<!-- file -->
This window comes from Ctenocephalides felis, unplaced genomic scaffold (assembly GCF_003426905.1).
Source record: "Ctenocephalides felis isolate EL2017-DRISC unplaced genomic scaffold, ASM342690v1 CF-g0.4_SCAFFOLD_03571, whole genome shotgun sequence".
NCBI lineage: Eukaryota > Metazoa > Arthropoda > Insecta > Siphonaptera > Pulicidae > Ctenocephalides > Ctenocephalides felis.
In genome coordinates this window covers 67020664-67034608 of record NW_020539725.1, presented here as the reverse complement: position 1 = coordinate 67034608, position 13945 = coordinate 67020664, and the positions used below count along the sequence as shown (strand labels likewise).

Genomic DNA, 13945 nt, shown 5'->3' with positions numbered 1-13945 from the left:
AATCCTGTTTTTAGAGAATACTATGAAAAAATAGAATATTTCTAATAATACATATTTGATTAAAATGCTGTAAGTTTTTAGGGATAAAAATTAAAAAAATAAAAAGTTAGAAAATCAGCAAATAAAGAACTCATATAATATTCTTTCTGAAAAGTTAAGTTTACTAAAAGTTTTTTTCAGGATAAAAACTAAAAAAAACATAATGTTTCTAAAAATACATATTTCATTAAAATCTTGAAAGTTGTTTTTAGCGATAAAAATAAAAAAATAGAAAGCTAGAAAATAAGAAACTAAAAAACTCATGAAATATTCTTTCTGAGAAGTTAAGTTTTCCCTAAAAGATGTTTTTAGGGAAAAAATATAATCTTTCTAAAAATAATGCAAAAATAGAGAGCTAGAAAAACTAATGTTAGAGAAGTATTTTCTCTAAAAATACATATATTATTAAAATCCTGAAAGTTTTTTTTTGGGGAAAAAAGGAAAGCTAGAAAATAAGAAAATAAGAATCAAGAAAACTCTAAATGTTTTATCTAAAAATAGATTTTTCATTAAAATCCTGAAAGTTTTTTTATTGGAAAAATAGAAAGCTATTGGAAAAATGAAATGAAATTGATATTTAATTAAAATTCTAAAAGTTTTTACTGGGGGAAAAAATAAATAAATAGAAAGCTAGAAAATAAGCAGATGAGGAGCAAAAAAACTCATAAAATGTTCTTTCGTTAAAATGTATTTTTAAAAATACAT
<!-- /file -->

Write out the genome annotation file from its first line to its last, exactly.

This window comes from Ctenocephalides felis, unplaced genomic scaffold (assembly GCF_003426905.1).
Source record: "Ctenocephalides felis isolate EL2017-DRISC unplaced genomic scaffold, ASM342690v1 CF-g0.4_SCAFFOLD_03571, whole genome shotgun sequence".
NCBI lineage: Eukaryota > Metazoa > Arthropoda > Insecta > Siphonaptera > Pulicidae > Ctenocephalides > Ctenocephalides felis.
In genome coordinates this window covers 67020664-67034608 of record NW_020539725.1, presented here as the reverse complement: position 1 = coordinate 67034608, position 13945 = coordinate 67020664, and the positions used below count along the sequence as shown (strand labels likewise).

Genomic DNA, 13945 nt, shown 5'->3' with positions numbered 1-13945 from the left:
AATCCTGTTTTTAGAGAATACTATGAAAAAATAGAATATTTCTAATAATACATATTTGATTAAAATGCTGTAAGTTTTTAGGGATAAAAATTAAAAAAATAAAAAGTTAGAAAATCAGCAAATAAAGAACTCATATAATATTCTTTCTGAAAAGTTAAGTTTACTAAAAGTTTTTTTCAGGATAAAAACTAAAAAAAACATAATGTTTCTAAAAATACATATTTCATTAAAATCTTGAAAGTTGTTTTTAGCGATAAAAATAAAAAAATAGAAAGCTAGAAAATAAGAAACTAAAAAACTCATGAAATATTCTTTCTGAGAAGTTAAGTTTTCCCTAAAAGATGTTTTTAGGGAAAAAATATAATCTTTCTAAAAATAATGCAAAAATAGAGAGCTAGAAAAACTAATGTTAGAGAAGTATTTTCTCTAAAAATACATATATTATTAAAATCCTGAAAGTTTTTTTTTGGGGAAAAAAGGAAAGCTAGAAAATAAGAAAATAAGAATCAAGAAAACTCTAAATGTTTTATCTAAAAATAGATTTTTCATTAAAATCCTGAAAGTTTTTTTATTGGAAAAATAGAAAGCTATTGGAAAAATGAAATGAAATTGATATTTAATTAAAATTCTAAAAGTTTTTACTGGGGGAAAAAATAAATAAATAGAAAGCTAGAAAATAAGCAGATGAGGAGCAAAAAAACTCATAAAATGTTCTTTCGTTAAAATGTATTTTTAAAAATACAT